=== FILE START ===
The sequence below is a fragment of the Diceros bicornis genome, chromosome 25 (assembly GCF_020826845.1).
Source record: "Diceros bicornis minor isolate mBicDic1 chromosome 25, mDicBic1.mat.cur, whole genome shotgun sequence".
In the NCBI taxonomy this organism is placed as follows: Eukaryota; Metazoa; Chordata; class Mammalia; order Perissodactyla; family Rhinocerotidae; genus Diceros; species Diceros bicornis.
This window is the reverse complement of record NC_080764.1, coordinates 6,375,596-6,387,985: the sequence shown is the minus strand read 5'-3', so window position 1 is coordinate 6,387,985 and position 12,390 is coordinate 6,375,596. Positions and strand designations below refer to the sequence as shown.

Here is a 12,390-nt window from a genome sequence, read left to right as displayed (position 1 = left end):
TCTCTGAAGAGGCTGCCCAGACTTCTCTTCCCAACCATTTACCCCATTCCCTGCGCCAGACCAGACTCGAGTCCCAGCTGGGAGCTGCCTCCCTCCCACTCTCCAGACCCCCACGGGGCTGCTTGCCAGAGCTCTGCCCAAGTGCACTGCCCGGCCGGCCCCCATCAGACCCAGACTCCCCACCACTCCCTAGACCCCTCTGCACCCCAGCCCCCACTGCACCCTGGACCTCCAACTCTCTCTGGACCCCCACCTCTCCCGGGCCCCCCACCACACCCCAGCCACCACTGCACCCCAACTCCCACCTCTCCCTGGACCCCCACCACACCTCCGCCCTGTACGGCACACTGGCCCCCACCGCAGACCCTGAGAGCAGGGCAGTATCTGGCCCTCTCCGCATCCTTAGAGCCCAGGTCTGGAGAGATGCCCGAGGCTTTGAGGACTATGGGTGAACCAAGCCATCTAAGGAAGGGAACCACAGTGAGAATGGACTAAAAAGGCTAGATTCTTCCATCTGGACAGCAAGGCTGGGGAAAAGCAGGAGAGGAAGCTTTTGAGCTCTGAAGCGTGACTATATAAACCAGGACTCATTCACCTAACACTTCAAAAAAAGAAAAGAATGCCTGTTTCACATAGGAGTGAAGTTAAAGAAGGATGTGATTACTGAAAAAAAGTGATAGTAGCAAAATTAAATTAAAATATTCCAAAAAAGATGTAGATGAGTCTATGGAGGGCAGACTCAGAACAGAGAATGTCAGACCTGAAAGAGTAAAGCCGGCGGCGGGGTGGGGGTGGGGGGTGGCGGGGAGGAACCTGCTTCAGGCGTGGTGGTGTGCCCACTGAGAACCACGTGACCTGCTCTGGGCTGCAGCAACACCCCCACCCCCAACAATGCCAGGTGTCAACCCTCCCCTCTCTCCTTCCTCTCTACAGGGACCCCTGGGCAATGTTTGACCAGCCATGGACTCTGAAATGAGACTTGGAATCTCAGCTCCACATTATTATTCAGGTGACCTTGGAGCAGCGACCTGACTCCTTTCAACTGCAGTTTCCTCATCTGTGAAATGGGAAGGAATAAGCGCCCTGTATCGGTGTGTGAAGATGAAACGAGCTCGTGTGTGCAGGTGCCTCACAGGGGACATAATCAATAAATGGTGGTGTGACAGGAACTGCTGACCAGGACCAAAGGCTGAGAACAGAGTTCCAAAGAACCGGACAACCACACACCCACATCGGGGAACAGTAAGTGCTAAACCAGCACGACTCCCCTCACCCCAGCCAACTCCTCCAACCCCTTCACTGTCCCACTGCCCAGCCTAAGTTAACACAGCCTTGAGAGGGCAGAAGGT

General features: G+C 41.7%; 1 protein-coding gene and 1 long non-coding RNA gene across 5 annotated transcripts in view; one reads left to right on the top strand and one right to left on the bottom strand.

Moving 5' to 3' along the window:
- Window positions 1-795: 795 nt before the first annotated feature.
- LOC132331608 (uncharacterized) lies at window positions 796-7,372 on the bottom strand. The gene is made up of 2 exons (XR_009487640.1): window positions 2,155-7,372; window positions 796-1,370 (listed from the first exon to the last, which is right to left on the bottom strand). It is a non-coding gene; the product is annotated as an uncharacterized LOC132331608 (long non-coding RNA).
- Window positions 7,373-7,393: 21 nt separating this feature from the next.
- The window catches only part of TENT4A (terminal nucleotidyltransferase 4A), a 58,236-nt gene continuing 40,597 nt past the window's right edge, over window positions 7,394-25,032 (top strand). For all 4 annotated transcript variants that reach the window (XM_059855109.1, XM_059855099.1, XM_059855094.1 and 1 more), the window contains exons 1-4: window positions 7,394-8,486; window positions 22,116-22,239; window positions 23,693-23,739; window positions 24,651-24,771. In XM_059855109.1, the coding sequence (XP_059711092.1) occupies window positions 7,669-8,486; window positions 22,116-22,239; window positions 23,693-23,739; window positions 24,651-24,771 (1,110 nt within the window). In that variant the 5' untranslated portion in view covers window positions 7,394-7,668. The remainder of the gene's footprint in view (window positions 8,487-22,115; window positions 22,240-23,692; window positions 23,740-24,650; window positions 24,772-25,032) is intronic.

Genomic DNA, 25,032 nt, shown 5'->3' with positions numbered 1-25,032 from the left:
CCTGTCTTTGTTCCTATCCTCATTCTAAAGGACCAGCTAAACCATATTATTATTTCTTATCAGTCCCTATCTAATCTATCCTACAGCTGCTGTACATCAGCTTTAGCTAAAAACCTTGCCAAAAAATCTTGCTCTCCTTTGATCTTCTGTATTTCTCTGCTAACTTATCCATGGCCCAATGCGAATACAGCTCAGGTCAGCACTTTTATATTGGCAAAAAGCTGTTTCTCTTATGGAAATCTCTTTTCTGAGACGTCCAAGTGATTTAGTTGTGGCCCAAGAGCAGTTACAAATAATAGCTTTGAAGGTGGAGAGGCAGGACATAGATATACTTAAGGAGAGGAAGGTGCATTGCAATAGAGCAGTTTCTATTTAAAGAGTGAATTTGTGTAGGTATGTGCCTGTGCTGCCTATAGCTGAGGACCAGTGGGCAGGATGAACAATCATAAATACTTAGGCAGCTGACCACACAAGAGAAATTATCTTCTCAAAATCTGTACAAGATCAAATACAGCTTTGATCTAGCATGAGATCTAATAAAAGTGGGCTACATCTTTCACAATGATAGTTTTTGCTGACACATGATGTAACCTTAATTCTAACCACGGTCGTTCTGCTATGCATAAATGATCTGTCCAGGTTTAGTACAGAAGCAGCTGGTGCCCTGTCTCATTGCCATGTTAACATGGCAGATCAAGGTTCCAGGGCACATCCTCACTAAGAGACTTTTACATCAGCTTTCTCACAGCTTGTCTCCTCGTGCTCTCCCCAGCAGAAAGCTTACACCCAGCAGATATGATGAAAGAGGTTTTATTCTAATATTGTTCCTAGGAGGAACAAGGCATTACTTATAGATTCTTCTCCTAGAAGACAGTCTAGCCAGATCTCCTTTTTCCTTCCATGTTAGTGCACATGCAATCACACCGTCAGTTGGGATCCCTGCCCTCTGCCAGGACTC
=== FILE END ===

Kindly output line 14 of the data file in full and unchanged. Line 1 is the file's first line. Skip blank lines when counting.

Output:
CCTGTCTTTGTTCCTATCCTCATTCTAAAGGACCAGCTAAACCATATTATTATTTCTTATCAGTCCCTATCTAATCTATCCTACAGCTGCTGTACATCAGCTTTAGCTAAAAACCTTGCCAAAAAATCTTGCTCTCCTTTGATCTTCTGTATTTCTCTGCTAACTTATCCATGGCCCAATGCGAATACAGCTCAGGTCAGCACTTTTATATTGGCAAAAAGCTGTTTCTCTTATGGAAATCTCTTTTCTGAGACGTCCAAGTGATTTAGTTGTGGCCCAAGAGCAGTTACAAATAATAGCTTTGAAGGTGGAGAGGCAGGACATAGATATACTTAAGGAGAGGAAGGTGCATTGCAATAGAGCAGTTTCTATTTAAAGAGTGAATTTGTGTAGGTATGTGCCTGTGCTGCCTATAGCTGAGGACCAGTGGGCAGGATGAACAATCATAAATACTTAGGCAGCTGACCACACAAGAGAAATTATCTTCTCAAAATCTGTACAAGATCAAATACAGCTTTGATCTAGCATGAGATCTAATAAAAGTGGGCTACATCTTTCACAATGATAGTTTTTGCTGACACATGATGTAACCTTAATTCTAACCACGGTCGTTCTGCTATGCATAAATGATCTGTCCAGGTTTAGTACAGAAGCAGCTGGTGCCCTGTCTCATTGCCATGTTAACATGGCAGATCAAGGTTCCAGGGCACATCCTCACTAAGAGACTTTTACATCAGCTTTCTCACAGCTTGTCTCCTCGTGCTCTCCCCAGCAGAAAGCTTACACCCAGCAGATATGATGAAAGAGGTTTTATTCTAATATTGTTCCTAGGAGGAACAAGGCATTACTTATAGATTCTTCTCCTAGAAGACAGTCTAGCCAGATCTCCTTTTTCCTTCCATGTTAGTGCACATGCAATCACACCGTCAGTTGGGATCCCTGCCCTCTGCCAGGACTC